Filed 5/18/12; pub. order 6/15/12 (see end of opn.)
IN THE COURT OF APPEAL OF THE STATE OF CALIFORNIA
SECOND APPELLATE DISTRICT
WASHINGTON UMBERTO CINEL, B232380
Plaintiff and Respondent, (Los Angeles County
Super. Ct. No. BC393575)
Defendant and Appellant.
APPEAL from an order of the Superior Court of Los Angeles County, Malcolm H.
Mackey, Judge. Affirmed.
Kahdeman Frost and Richard J. Kahdeman for Defendant and Appellant.
Manatt, Phelps & Phillips, Robert H. Platt and Emil Petrossian for Plaintiff and
Defendant George Barna appeals from the trial court’s denial of his petition to
compel arbitration. Previously, in Cinel v. Christopher (2012) 203 Cal.App.4th 759, we
affirmed the trial court’s order refusing to confirm as an “award” the arbitrator’s
termination of the action for nonpayment of fees of several of the defendants. Barna
returned to the trial court to compel arbitration, arguing he had paid his fees. On appeal,
Barna argues the trial court erred because it had already determined a valid arbitration
agreement existed, and he has not waived or revoked the agreement to arbitrate under
Code of Civil Procedure section 1281.2;1 furthermore, by terminating the arbitration for
nonpayment, the panel did not disclaim jurisdiction over the matter. We affirm.
FACTUAL BACKGROUND AND PROCEDURAL HISTORY2
1. Termination of Arbitration for Nonpayment of Fees
In December 2006, Cinel, a Brazilian citizen, agreed to purchase 600,000 shares of
preferred stock from Good News Holdings, LLC (GNH) for total consideration of $3
million, pursuant to a written “Supplemental Agreement.” GNH was formed to create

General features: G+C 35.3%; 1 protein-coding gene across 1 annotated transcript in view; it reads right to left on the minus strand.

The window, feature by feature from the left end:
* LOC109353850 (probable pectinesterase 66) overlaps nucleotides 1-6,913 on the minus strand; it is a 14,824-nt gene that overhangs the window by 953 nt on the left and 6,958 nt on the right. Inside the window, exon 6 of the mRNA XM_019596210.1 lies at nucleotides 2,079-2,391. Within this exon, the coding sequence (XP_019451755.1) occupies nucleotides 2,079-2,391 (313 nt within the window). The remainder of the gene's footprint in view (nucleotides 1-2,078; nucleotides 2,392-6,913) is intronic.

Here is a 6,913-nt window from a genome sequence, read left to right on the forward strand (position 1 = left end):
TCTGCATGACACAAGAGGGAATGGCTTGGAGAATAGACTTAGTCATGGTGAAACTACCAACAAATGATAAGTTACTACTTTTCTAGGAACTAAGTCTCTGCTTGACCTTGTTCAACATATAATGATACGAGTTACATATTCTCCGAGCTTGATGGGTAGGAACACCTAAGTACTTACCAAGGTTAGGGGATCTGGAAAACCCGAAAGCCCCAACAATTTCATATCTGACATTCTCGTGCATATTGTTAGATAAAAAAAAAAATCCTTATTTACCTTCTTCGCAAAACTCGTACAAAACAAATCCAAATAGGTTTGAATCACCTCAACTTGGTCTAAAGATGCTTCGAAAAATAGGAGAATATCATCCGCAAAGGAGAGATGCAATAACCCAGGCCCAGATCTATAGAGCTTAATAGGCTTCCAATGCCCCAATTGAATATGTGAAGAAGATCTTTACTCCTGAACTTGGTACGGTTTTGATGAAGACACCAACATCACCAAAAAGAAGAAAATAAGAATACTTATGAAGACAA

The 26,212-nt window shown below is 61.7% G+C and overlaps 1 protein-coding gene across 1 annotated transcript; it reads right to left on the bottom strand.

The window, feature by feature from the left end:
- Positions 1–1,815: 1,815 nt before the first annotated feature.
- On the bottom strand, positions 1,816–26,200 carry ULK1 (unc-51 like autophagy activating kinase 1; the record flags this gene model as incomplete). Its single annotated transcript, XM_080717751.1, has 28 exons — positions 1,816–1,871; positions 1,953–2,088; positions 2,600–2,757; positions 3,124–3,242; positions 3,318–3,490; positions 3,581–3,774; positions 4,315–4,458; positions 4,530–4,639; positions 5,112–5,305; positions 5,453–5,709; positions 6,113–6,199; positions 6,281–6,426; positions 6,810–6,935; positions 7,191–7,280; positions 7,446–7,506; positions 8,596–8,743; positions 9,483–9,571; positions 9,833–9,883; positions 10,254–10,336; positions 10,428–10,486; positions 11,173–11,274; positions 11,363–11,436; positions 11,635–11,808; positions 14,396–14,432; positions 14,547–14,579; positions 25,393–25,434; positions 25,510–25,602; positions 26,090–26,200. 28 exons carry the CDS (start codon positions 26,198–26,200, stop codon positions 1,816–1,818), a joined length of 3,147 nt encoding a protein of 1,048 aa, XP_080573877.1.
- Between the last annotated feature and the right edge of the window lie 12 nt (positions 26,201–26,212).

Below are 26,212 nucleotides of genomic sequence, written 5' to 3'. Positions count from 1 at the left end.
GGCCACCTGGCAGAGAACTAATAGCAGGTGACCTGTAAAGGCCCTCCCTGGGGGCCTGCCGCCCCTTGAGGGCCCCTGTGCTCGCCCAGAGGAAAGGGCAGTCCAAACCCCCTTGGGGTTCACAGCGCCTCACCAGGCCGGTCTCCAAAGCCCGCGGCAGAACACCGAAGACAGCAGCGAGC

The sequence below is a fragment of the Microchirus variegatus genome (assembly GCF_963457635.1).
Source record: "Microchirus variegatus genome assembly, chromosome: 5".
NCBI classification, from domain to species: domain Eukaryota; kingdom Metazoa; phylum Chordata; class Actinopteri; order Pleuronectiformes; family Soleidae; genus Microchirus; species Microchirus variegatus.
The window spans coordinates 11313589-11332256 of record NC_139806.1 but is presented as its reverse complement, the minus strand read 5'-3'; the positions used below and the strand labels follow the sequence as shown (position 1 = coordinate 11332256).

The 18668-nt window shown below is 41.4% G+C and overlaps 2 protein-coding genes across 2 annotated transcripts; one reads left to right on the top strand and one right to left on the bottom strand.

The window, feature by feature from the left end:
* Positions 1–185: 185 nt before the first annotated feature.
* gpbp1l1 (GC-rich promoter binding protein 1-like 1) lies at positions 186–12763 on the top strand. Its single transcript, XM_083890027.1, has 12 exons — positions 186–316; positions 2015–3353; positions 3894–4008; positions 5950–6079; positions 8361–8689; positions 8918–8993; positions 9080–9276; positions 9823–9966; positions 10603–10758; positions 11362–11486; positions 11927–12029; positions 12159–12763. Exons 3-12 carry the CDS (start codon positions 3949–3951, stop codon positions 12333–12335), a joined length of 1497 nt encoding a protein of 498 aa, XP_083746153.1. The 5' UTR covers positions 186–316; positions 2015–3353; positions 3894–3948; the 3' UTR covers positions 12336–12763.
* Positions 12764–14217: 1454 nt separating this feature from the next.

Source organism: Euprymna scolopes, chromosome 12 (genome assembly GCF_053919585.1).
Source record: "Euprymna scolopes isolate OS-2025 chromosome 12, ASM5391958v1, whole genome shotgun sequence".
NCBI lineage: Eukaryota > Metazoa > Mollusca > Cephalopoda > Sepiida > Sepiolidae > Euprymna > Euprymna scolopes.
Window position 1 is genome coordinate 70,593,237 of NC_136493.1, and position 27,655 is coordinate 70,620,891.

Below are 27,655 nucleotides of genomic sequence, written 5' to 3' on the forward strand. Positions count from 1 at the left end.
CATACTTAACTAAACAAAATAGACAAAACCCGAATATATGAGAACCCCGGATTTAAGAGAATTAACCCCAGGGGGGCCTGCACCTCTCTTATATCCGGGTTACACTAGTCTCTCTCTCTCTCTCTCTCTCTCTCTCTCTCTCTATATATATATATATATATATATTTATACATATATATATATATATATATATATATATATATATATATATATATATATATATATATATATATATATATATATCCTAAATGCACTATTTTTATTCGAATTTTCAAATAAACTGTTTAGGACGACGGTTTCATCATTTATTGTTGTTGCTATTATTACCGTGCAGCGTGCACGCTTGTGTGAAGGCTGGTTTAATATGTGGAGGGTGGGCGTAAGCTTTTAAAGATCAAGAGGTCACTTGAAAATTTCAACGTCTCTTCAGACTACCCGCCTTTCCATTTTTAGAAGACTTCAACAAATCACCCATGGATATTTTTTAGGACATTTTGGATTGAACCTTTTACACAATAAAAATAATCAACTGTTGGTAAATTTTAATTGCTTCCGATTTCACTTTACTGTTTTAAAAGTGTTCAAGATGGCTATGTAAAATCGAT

and distribute Christian faith based and family friendly content through traditional media.
Defendants David Kirkpatrick, George Barna, Christopher Chisholm, Martha Cotton,
Thom Black, and Richard Christopher (defendants) were the founding members of
GNH.3 Cinel made the first three installment payments of $750,000, but became
concerned that GNH’s financial condition was not as it had been represented in the
private placement memorandum (PPM).
On June 30, 2008, Cinel commenced this action for securities fraud and related
claims against defendants, and filed his operative first amended complaint (FAC) on
November 13, 2008. On March 9, 2009, Barna filed a petition to compel arbitration
pursuant to an arbitration clause in the PPM, and on April 3, 2009, the trial court granted
1All further statutory references are to the Code of Civil Procedure unless
2 A portion of our factual statement is taken from a prior appeal in this matter,
Cinel v. Christopher, supra, 203 Cal.App.4th 759.
3 Only defendant George Barna is a party to this appeal.
the petition to compel arbitration.4 The parties commenced two separate arbitrations with
the AAA because although defendant had commenced arbitration, Cinel felt he should be
deemed the claimant in the arbitration. The parties later stipulated to consolidate the two
As of January 11, 2010, the parties had selected a panel of arbitrators. At that
time, AAA requested payment of fees from the parties for an initial deposit. The AAA
advised the parties that “[f]ailure to submit payment by said date may result in the
arbitrators suspending the Preliminary Hearing.” Of the six defendants, only Christopher
and Barna paid their share of the fees. Barna discussed with his counsel the possibility of
reducing the panel to one arbitrator to permit the paying parties to advance the nonpaying
parties’ fees. However, on March 15, 2010, the AAA advised the parties the matter was
suspended pending payment of the full amount of fees.5
On April 22, 2010, Cinel suggested that if the parties who compelled arbitration,
Christopher and Barna, wished to continue, that they pay the fees of the nonpaying
parties, and if they did not, that the panel issue an order terminating the arbitration and
returning the matter to the superior court. In response, Christopher, joined by Barna,
Kirkpatrick and Cotton, argued Cinel’s proposal was unfair because Barna and
Christopher had complied with the AAA’s fee requirements, and Cinel, as a billionaire,
had more assets. In his declaration in support of Christopher’s response to Cinel’s
proposal, Barna stated that, “I submitted this matter to arbitration based upon the
The PPM provided that arbitration of disputes would be subject to the rules of the
American Arbitration Association (AAA).